Knowing when to capitalize East, West, North, and South can be tricky because they are sometimes capitalized and sometimes not. Want to know the rules around capitalizing cardinal points? Read on.
In short, these words are usually capitalized when they refer to the name of a place or person who lives there.
When they are used when giving directions, they are not.
But this will depend on your style guide.
So what’s the deal with the cardinal points? Why are they sometimes capitalized and other times not? Well, the difficulty comes from the fact that different style guides disagree. So before we get started, I want you to know that unless you’re following a specific style guide, there’s no hard and fast rule, but there are guidelines.
If you or the company you write for does follow a particular style guide, refer to that for directions on how to capitalize the words. If you don’t, then read on for ideas on best practices.
East, West, North, and South are nouns, and sometimes they are proper nouns. If you’re familiar with the capitalization rules for nouns, you’ll know that they aren’t usually capitalized, except if they are proper nouns.
You can follow the same principle for the cardinal points. Capitalize them if you’re using them to refer to a specific location, like countries, cities, or other geographical areas.
Like the following:
Take me home to the place where I belong: West Virginia.
The Middle East has some of the best mochas.
I chose a great restaurant on East Street.
The same goes when you’re referring to the inhabitants of these places.
Middle Eastern cuisine is very popular the world over.
Our new team member is South African.
Her family members are all Northerners.
You should also capitalize the words when talking about culture, movement, or practice.
Eastern medicine would be a great supplement to your current course of treatment.
Who is the true King of the North?
You have to try Southern Fried Green Tomatoes!
There are also instances when you can use the words east, west, north, and south descriptively instead of as proper nouns. In those cases, you wouldn’t capitalize the words.
This might happen, for instance, if you’re referring to a location (but not a specific location or the name of a place) or giving directions—case in point in the following sentences.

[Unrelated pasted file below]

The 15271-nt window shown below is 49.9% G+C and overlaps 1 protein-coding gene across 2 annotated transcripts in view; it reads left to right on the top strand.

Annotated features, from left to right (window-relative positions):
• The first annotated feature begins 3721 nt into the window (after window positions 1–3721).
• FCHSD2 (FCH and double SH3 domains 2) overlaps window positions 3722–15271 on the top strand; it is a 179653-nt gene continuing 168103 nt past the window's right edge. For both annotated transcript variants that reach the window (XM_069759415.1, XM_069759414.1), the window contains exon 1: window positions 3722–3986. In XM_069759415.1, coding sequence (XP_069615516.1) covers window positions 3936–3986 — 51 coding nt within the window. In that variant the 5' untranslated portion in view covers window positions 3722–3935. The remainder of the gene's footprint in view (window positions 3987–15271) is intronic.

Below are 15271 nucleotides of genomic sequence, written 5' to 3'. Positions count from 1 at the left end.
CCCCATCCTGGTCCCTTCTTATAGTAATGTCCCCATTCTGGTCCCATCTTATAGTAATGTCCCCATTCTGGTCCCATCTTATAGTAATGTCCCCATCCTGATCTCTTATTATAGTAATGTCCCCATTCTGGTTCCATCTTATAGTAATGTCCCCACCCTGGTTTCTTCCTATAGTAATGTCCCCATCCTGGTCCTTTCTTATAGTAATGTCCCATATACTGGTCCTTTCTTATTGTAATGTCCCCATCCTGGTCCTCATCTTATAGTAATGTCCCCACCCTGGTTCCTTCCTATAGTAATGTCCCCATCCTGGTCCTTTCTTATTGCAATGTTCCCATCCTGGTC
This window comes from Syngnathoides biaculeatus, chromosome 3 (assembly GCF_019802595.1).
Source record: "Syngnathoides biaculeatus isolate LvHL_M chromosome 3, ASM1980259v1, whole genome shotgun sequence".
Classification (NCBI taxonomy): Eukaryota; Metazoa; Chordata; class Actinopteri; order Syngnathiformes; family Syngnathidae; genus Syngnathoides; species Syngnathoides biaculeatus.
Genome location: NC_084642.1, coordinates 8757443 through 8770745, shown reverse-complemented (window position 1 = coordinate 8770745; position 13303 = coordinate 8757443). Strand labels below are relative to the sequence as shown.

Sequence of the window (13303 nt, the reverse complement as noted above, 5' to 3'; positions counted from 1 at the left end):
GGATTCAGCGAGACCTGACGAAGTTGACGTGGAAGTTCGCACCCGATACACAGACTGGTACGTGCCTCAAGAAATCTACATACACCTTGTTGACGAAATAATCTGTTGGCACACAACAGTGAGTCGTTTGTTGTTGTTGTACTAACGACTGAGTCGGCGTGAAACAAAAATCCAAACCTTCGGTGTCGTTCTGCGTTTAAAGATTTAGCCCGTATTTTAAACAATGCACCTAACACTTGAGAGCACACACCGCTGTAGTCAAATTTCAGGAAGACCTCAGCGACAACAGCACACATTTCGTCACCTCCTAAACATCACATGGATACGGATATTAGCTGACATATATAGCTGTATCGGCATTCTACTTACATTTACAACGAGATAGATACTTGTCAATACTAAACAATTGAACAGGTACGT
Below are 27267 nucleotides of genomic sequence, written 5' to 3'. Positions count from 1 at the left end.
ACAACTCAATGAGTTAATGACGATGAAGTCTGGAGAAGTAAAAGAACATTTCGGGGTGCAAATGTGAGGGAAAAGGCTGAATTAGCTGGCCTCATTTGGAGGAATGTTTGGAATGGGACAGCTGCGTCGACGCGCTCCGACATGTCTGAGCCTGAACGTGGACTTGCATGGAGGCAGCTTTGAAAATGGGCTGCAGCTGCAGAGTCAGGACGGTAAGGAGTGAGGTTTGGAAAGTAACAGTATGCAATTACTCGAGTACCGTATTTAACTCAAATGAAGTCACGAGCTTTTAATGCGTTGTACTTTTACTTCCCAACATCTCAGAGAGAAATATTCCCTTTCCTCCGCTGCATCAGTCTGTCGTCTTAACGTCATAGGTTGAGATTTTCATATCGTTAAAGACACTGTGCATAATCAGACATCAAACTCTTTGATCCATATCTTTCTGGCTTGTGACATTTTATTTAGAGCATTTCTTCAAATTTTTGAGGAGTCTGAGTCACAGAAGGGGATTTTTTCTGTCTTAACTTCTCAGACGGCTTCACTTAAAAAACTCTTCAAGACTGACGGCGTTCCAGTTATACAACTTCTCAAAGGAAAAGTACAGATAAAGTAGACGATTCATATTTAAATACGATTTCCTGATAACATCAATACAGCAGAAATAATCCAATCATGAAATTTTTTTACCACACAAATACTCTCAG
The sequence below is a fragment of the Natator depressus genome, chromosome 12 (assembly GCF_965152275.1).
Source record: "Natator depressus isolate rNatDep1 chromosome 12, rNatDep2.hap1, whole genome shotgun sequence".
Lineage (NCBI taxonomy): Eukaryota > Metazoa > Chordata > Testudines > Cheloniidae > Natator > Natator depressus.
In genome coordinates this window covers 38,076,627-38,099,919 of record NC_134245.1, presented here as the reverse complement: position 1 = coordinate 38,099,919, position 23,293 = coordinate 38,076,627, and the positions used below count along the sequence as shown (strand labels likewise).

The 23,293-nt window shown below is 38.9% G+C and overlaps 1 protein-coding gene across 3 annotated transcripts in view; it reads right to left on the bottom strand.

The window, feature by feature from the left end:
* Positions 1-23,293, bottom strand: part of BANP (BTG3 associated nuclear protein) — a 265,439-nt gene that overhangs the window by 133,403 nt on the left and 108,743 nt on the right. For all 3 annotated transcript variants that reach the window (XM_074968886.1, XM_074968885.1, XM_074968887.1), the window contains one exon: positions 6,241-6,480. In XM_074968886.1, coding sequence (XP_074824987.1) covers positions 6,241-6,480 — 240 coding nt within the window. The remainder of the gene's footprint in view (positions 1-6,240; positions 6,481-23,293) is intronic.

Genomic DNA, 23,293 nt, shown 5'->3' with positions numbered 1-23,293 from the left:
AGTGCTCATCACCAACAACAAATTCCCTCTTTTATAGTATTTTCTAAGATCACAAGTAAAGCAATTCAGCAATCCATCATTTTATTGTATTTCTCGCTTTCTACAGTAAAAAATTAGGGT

The church is just north of the shopping mall.
Drive south for about 10 kilometers, then head east on Kennedy Street.
I heard there’s a decent motel just west of here.
Sometimes, you might combine two different cardinal points into one.
What should you do in those cases in terms of capitalization? The answer is simple: follow the same guidelines outlined above, as such:
This weekend the strong winds are heading forth towards the northwest.
It’s pretty easy to backpack solo through Southeast Asia.
The southwestern borders have been reinforced.
I want to reiterate that style guides will differ in the capitalization rules regarding the cardinal points. This means you’ll definitely see variations for what I’ve outlined above.
On top of that, there is a lot of ambiguity in some of these cases. Take place names, for instance. Style guides advise that you should capitalize popular or well-recognized places beginning with east, west, north, or south. But what constitutes a well-recognized place? That’s very subjective.
But this ambiguity is one thing that some style guides do agree on, in which case they recommend picking one option and sticking to it. In other words, there’s no wrong option here. And that’s good news if I’ve heard any.
Yes, the rules around capitalization of east, west, north, and south can be tricky, but the essential things to remember are:
If you found this article helpful and want to learn to navigate other complex grammar rules, head to our blog.
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